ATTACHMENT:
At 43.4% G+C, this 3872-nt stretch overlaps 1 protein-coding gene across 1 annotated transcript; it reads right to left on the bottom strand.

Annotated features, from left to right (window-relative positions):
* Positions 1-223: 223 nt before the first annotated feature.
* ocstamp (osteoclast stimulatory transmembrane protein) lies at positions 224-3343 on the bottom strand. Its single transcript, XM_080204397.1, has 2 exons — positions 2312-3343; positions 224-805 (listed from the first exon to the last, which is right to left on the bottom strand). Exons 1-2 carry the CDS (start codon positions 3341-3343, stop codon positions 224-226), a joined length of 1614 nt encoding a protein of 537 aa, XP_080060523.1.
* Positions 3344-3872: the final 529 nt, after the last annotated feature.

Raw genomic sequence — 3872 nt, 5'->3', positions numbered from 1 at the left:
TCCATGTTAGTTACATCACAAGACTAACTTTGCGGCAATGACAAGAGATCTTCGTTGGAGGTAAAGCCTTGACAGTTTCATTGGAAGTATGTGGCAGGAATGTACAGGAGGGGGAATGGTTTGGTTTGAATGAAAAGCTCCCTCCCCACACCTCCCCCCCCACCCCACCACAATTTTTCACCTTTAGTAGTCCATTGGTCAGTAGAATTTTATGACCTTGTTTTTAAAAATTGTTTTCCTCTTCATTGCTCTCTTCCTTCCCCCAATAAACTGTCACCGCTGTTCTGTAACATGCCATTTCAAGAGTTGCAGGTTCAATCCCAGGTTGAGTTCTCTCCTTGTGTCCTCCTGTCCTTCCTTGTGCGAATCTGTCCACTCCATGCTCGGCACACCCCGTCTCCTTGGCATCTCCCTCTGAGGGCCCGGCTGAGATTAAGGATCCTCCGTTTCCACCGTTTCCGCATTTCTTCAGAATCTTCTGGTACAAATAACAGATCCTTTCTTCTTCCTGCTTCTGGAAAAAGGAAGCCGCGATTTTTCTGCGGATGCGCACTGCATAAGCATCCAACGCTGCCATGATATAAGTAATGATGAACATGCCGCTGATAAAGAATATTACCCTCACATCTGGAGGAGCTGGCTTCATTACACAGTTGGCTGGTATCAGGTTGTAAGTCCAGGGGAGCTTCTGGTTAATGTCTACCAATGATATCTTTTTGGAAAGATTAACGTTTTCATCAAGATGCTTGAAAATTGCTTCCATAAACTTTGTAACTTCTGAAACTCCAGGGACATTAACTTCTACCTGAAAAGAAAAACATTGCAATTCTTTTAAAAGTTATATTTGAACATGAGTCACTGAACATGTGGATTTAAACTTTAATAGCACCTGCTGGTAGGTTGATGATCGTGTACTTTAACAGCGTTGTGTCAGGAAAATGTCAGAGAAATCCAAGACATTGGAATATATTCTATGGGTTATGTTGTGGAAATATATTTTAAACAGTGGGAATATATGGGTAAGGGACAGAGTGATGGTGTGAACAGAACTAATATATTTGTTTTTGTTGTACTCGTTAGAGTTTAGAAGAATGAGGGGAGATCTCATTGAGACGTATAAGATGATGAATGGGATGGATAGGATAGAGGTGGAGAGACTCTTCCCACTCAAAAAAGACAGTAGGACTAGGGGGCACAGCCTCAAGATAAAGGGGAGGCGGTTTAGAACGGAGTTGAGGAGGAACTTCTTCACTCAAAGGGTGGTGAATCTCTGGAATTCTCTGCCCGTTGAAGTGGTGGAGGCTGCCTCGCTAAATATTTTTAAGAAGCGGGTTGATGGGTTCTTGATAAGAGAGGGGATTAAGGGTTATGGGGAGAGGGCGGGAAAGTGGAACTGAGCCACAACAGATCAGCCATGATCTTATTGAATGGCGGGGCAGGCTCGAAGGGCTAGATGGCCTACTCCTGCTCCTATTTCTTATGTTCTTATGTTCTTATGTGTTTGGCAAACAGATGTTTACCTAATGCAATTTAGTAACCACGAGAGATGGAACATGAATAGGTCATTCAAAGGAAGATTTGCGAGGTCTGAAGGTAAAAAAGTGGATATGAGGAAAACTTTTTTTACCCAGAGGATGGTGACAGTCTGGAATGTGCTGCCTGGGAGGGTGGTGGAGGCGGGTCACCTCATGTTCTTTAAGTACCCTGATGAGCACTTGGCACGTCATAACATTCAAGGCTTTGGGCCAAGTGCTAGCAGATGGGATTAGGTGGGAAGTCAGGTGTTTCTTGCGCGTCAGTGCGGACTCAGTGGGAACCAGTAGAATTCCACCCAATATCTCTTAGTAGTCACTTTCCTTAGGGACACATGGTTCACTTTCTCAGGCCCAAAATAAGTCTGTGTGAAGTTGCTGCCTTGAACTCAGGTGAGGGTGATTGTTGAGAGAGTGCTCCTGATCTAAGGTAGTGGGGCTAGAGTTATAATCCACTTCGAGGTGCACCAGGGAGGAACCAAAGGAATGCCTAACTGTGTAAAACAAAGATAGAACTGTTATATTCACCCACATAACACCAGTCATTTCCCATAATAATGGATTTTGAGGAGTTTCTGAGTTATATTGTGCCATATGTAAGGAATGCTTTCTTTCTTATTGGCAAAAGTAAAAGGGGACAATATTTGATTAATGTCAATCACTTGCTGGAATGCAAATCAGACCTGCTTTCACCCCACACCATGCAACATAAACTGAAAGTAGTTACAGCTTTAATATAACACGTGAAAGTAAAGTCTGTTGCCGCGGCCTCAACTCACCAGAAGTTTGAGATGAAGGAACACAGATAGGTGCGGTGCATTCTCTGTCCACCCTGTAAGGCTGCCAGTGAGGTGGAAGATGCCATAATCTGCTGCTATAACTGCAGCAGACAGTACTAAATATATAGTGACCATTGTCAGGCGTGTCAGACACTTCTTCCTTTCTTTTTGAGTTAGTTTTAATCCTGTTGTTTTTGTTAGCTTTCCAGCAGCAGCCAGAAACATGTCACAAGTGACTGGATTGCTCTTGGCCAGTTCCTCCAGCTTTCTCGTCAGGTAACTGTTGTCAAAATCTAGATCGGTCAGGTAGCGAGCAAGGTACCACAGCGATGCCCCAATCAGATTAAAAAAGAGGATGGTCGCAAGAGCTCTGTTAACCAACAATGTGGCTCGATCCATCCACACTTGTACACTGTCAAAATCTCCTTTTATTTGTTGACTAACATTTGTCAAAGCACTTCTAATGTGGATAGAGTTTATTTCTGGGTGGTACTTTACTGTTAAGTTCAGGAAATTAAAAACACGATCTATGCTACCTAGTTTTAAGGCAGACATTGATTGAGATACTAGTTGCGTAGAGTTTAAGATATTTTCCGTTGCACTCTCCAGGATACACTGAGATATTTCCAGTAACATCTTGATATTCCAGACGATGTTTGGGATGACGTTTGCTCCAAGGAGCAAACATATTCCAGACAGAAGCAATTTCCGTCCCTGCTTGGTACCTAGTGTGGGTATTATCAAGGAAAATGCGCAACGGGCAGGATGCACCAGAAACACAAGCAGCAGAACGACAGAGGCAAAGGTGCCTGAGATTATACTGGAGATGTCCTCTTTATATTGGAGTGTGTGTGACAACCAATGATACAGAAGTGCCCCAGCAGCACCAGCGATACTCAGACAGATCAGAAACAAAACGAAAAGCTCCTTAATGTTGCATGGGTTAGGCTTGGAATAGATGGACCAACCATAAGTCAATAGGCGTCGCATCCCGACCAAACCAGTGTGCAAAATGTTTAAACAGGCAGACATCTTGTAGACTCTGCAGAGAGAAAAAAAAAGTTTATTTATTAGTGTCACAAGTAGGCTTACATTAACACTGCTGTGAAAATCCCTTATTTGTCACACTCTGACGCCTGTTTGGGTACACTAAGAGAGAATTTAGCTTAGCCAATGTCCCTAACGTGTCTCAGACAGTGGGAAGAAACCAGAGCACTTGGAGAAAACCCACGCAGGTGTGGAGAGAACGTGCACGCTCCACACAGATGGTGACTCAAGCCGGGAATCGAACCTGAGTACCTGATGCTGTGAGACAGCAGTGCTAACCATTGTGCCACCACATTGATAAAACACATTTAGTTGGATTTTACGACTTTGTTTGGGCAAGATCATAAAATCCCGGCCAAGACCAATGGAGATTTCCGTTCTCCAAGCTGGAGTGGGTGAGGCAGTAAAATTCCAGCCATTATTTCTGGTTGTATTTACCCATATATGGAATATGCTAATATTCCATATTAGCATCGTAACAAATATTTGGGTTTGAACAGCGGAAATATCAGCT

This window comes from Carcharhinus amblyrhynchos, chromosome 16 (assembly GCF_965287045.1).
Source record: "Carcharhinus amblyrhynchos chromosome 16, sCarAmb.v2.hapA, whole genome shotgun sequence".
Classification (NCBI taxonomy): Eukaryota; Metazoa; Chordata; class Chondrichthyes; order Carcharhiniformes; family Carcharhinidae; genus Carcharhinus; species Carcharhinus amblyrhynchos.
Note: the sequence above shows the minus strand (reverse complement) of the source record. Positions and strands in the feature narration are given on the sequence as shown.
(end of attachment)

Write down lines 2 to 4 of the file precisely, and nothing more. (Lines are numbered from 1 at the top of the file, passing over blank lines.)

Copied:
Annotated features, from left to right (window-relative positions):
* Positions 1-223: 223 nt before the first annotated feature.
* ocstamp (osteoclast stimulatory transmembrane protein) lies at positions 224-3343 on the bottom strand. Its single transcript, XM_080204397.1, has 2 exons — positions 2312-3343; positions 224-805 (listed from the first exon to the last, which is right to left on the bottom strand). Exons 1-2 carry the CDS (start codon positions 3341-3343, stop codon positions 224-226), a joined length of 1614 nt encoding a protein of 537 aa, XP_080060523.1.